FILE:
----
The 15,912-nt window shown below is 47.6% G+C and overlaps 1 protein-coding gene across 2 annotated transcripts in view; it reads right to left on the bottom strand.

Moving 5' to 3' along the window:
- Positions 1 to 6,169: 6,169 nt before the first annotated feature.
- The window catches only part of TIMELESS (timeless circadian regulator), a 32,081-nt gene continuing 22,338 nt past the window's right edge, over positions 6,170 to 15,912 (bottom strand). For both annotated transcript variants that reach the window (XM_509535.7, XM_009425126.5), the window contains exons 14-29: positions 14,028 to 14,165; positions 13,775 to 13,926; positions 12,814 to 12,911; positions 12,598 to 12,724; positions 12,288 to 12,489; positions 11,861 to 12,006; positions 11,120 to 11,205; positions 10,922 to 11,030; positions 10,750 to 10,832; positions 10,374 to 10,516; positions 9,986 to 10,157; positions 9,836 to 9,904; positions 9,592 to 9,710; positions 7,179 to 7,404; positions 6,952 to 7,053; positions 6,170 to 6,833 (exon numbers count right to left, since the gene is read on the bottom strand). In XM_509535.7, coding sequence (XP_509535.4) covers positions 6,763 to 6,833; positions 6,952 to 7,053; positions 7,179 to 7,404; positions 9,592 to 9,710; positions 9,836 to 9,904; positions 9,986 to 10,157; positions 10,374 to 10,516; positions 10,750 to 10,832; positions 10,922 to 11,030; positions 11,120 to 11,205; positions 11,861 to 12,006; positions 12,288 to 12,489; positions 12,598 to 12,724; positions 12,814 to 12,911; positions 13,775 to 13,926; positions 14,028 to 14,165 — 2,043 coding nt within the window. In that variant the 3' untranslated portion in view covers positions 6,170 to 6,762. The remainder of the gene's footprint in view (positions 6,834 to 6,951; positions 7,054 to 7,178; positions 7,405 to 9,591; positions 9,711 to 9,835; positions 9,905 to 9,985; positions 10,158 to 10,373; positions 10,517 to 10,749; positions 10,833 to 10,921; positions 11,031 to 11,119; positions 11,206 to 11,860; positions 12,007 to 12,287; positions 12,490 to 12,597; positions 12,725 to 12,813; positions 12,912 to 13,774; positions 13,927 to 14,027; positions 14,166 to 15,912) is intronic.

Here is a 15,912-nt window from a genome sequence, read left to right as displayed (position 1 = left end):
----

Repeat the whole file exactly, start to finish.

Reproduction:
The 15,912-nt window shown below is 47.6% G+C and overlaps 1 protein-coding gene across 2 annotated transcripts in view; it reads right to left on the bottom strand.

Moving 5' to 3' along the window:
- Positions 1 to 6,169: 6,169 nt before the first annotated feature.
- The window catches only part of TIMELESS (timeless circadian regulator), a 32,081-nt gene continuing 22,338 nt past the window's right edge, over positions 6,170 to 15,912 (bottom strand). For both annotated transcript variants that reach the window (XM_509535.7, XM_009425126.5), the window contains exons 14-29: positions 14,028 to 14,165; positions 13,775 to 13,926; positions 12,814 to 12,911; positions 12,598 to 12,724; positions 12,288 to 12,489; positions 11,861 to 12,006; positions 11,120 to 11,205; positions 10,922 to 11,030; positions 10,750 to 10,832; positions 10,374 to 10,516; positions 9,986 to 10,157; positions 9,836 to 9,904; positions 9,592 to 9,710; positions 7,179 to 7,404; positions 6,952 to 7,053; positions 6,170 to 6,833 (exon numbers count right to left, since the gene is read on the bottom strand). In XM_509535.7, coding sequence (XP_509535.4) covers positions 6,763 to 6,833; positions 6,952 to 7,053; positions 7,179 to 7,404; positions 9,592 to 9,710; positions 9,836 to 9,904; positions 9,986 to 10,157; positions 10,374 to 10,516; positions 10,750 to 10,832; positions 10,922 to 11,030; positions 11,120 to 11,205; positions 11,861 to 12,006; positions 12,288 to 12,489; positions 12,598 to 12,724; positions 12,814 to 12,911; positions 13,775 to 13,926; positions 14,028 to 14,165 — 2,043 coding nt within the window. In that variant the 3' untranslated portion in view covers positions 6,170 to 6,762. The remainder of the gene's footprint in view (positions 6,834 to 6,951; positions 7,054 to 7,178; positions 7,405 to 9,591; positions 9,711 to 9,835; positions 9,905 to 9,985; positions 10,158 to 10,373; positions 10,517 to 10,749; positions 10,833 to 10,921; positions 11,031 to 11,119; positions 11,206 to 11,860; positions 12,007 to 12,287; positions 12,490 to 12,597; positions 12,725 to 12,813; positions 12,912 to 13,774; positions 13,927 to 14,027; positions 14,166 to 15,912) is intronic.

Here is a 15,912-nt window from a genome sequence, read left to right as displayed (position 1 = left end):